Two Big Dating Approaches to Avoid

By Guest Contributor Barbara Waxman MS/MPA, America's Favorite Coach for Adults, Midlife and Better

Two Big Dating Approaches to Avoid

Is it something in the air this time of year?  I’ve been seeing more clients whose approaches to dating have not only failed them, but have left them feeling depleted and less confident.  I’ve noticed two dating approaches or mindsets they have shared that are to be avoided at all costs.

The first approach I’ll call: “It’s a contest—choose me.” 

Just reading it makes me feel stressed!  I’m finding that so many women (more than men) approach dates as a contest they will either win or lose.  When I probe a little deeper, I learn that they take on the failure of the date when they did not even like the guys!  This really isn’t that hard to understand when the media consistently portrays successful women as picture-perfect, perky, always energetic, etc. 

When you find yourself falling for that story, look just behind it.  Dating is not about winning or losing. What to do?  You need a shift in your mindset.  A date is about two people looking for a fit of attraction, values and lifestyle. Try this: rather than self-judging, go on your next date thinking about the fit for the both of you. Is it right for you? I expect that might change things for the better.

The other mindset I’m hearing about is best referred to as “Holding out for Prince Charming.”

On the one hand, so many of us hate dating because of feelings of being judged.  On the other hand, by having our own absolute checklists we are judging — big time!  How did this happen?  I am absolutely, 100% against arranged marriages.  However, it is instructive to note that the divorce rate amongst arranged marriages is less than those of self-chosen unions. 

Perhaps one reason has to do with expectations.  Not settling, but expectations.  Take Judy as an example.  Judy lives in a metropolitan city, is a highly-successful businesswoman, works out regularly, has a strong and long-standing group of friends with whom she travels and has an active social life.  Her missing link is a life partner.  She looks at friends of hers who have married and initially she felt they settled.  “He isn’t as educated as she is” is one of the kinds of things that has come up, for example.  Upon closer examination, however, Judy told me that her friends were genuinely happy and didn’t feel like they had settled in the least.  Remember, the most successful relationships build from a mutual attraction anchored in friendship and shared values.  Flexibility is important.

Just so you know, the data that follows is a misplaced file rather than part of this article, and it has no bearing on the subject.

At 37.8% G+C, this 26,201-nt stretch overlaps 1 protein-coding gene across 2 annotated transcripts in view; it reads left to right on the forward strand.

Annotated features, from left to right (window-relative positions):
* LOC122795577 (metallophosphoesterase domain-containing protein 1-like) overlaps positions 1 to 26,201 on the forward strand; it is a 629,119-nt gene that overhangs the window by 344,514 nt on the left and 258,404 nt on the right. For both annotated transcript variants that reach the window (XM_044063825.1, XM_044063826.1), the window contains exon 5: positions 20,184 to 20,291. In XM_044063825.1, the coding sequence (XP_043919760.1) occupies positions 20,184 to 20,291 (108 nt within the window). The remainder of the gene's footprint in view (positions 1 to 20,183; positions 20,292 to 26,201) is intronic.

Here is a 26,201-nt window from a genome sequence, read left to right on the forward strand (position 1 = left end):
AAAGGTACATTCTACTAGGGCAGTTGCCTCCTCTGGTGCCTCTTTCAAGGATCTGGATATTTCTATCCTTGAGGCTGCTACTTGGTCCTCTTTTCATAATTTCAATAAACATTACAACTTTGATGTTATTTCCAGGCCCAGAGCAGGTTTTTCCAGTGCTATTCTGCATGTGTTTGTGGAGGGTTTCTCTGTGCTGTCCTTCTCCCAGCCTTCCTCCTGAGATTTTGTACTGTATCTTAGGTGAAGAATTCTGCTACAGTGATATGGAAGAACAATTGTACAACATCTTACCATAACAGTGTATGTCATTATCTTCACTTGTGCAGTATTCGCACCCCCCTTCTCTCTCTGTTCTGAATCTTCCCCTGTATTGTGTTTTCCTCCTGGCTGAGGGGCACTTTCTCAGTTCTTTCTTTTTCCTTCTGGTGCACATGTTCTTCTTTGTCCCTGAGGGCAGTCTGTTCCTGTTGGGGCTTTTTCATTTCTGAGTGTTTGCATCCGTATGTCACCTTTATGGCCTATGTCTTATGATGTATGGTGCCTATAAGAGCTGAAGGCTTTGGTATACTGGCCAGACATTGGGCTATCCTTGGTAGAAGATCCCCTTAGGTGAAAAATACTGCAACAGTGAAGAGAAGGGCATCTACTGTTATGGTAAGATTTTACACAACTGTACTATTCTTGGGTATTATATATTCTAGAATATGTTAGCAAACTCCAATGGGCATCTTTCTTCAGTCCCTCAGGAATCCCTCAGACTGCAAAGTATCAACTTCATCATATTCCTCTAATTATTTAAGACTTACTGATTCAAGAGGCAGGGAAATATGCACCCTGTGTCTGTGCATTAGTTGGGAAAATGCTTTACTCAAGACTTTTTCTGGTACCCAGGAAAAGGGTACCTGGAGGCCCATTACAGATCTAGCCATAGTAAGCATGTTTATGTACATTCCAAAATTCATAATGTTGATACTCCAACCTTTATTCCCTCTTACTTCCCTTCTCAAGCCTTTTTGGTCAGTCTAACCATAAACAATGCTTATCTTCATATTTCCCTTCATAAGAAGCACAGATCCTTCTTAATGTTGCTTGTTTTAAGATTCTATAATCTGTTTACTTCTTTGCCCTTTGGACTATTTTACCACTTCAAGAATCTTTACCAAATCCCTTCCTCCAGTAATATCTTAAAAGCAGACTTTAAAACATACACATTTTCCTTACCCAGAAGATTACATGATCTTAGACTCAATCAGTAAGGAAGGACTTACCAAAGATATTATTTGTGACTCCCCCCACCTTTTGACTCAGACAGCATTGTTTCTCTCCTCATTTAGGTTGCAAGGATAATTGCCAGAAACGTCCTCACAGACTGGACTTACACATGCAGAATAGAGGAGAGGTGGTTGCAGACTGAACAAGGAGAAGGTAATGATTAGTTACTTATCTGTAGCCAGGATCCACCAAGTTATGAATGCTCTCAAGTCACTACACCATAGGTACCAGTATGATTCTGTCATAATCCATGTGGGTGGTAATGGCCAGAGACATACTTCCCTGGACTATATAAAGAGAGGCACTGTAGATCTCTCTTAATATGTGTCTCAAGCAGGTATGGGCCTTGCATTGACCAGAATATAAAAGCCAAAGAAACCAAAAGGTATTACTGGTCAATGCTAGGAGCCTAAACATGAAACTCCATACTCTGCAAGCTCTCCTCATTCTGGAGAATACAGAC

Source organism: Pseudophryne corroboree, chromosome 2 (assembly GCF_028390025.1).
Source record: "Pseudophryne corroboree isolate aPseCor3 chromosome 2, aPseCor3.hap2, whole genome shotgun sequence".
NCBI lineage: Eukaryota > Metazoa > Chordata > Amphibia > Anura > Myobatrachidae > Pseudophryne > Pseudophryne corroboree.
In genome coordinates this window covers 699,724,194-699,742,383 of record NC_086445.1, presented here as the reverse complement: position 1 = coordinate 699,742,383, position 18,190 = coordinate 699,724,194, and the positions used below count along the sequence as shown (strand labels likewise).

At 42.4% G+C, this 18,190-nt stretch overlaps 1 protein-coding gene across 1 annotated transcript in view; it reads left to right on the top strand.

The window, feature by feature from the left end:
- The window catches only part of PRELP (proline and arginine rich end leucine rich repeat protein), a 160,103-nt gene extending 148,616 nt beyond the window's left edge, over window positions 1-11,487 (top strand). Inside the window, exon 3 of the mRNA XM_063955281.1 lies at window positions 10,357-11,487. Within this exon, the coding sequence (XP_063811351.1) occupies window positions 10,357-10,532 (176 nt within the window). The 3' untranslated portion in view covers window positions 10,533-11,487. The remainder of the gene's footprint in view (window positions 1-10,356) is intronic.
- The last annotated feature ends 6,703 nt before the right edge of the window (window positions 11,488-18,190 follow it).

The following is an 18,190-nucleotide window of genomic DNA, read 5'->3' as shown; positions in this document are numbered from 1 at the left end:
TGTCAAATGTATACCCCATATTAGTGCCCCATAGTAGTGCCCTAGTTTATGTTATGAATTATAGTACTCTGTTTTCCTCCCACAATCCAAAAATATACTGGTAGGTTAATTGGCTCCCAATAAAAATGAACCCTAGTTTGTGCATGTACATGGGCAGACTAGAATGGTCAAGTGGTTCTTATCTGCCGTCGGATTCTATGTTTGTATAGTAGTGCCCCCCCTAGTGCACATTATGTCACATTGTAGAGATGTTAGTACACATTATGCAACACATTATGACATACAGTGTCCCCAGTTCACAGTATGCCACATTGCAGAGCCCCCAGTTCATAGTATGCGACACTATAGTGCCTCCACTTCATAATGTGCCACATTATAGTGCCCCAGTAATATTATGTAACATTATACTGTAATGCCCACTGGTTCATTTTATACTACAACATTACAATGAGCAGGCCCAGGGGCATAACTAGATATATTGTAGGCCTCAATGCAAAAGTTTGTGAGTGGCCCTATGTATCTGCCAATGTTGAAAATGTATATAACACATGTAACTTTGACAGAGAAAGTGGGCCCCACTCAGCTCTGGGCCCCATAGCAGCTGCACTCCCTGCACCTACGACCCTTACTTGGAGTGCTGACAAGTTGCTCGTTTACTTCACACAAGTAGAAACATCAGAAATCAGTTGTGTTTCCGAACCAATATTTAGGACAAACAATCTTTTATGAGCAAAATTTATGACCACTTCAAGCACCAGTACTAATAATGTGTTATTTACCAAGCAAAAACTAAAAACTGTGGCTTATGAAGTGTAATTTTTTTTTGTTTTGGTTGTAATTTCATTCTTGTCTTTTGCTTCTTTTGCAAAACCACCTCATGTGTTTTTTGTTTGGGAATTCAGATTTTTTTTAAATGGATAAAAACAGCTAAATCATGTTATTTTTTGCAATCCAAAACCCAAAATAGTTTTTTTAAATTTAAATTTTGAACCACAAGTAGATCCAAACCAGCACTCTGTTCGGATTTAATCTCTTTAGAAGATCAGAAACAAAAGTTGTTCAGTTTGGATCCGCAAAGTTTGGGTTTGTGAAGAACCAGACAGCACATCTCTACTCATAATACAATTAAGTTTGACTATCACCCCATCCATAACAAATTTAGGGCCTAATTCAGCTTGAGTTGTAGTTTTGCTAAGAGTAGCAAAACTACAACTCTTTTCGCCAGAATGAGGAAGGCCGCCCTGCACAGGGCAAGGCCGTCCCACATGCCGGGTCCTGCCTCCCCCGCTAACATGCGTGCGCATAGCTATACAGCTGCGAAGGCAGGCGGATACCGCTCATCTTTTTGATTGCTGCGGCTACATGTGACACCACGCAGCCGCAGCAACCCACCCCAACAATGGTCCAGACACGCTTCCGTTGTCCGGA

Something shifts when we let go of the self-judgment and look instead for the best fit; when we stay flexible with expectations in the same way we would want our partner to be gentle and flexible with us.  With time, practice and nurturing rituals that help you build your personal sense of comfort and power, you can experience dating as part of your roadmap towards the future you envision.

 More from Barbara Waxman:

Barbara Waxman, President and founder of the Odyssey Group, works with business owners, executives and individuals increase their leadership capacity and their ability to deliver concrete results. Barbara founded The Odyssey Group in 2005 in order to use her skills as an executive and life transition coach for adults, midlife and better. “My passion is working with people for whom the primary tasks of middle adulthood have been complete. Children may have (almost) been raised. Relationships have stayed the course, dissolved, or are on the horizon. Career goals have been achieved, have been a disappointment or are being dreamed of. The question we face is “What’s next?”

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